Erlösendes Lachen: das Komische in der menschlichen Erfahrung

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de Gruyter, 1998 - 279 Seiten

Humor, both ubiquitous and contextual, is a very specific and thus fragile element of the expression of human thought. In this volume, Peter L. Berger examines the nature of the comical and its relationship to other human experiences.

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Über den Autor (1998)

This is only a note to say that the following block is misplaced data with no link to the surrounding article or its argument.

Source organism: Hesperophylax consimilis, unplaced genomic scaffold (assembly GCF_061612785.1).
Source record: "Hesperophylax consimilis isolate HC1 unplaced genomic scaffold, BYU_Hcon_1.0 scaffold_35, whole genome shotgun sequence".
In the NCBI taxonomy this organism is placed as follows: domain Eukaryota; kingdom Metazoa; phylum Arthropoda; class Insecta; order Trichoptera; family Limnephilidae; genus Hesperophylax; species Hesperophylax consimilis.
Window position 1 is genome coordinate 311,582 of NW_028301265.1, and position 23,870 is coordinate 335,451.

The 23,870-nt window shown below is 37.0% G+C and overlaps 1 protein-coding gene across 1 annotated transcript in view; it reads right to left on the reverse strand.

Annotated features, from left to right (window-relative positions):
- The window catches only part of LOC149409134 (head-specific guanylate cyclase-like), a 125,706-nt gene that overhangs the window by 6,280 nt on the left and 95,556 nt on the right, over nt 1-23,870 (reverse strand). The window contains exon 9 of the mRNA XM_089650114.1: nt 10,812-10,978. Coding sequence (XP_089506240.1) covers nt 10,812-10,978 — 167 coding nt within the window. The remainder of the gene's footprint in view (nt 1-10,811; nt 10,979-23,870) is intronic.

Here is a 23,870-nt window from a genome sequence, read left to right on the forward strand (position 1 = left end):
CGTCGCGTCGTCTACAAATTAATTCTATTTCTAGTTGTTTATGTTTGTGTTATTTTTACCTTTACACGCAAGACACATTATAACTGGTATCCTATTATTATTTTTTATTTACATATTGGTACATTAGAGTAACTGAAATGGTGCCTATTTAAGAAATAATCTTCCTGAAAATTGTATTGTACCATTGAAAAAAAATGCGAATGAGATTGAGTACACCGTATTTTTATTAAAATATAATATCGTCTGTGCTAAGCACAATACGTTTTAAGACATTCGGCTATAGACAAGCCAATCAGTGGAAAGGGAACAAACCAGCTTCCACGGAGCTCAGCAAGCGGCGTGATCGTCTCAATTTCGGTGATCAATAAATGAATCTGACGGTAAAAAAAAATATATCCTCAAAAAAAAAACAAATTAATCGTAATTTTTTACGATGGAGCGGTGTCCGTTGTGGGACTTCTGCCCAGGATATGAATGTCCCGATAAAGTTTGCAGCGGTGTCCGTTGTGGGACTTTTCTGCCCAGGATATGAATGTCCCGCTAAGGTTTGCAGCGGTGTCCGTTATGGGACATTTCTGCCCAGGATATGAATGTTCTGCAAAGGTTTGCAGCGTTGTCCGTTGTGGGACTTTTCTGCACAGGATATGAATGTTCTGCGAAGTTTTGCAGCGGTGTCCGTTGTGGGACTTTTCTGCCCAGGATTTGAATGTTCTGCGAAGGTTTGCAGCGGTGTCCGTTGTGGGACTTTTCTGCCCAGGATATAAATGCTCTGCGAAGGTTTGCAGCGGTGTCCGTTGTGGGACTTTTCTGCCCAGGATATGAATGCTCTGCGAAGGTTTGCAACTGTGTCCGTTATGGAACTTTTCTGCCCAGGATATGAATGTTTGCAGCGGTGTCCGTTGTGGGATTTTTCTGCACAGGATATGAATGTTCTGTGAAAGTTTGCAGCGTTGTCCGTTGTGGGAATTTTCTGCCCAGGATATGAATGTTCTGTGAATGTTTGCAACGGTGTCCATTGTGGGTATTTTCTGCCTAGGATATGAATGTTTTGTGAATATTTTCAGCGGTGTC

Peter Ludwig Berger was born in Vienna, Austria on March 17, 1929. He immigrated to the United States when he was 17 years old. He received a bachelor's degree from Wagner College in 1949 and did his doctoral work at the New School in Manhattan. He was a theologian who was known for his work in the sociology of knowledge, understanding how humans experience everyday reality. He taught at several universities including Boston University, the New School for Social Research, Brooklyn College, Rutgers University, and Boston College. He wrote many books during his lifetime including The Social Construction of Reality: A Treatise in the Sociology of Knowledge, A Rumor of Angels: Modern Society and the Rediscovery of the Supernatural, The Noise of Solemn Assemblies: Christian Commitment, The Religious Establishment in America, The Heretical Imperative: Contemporary Possibilities of Religious Affirmation, and A Far Glory: The Quest for Faith in an Age of Credulity. He died from heart failure on June 27, 2017 at the age of 88.

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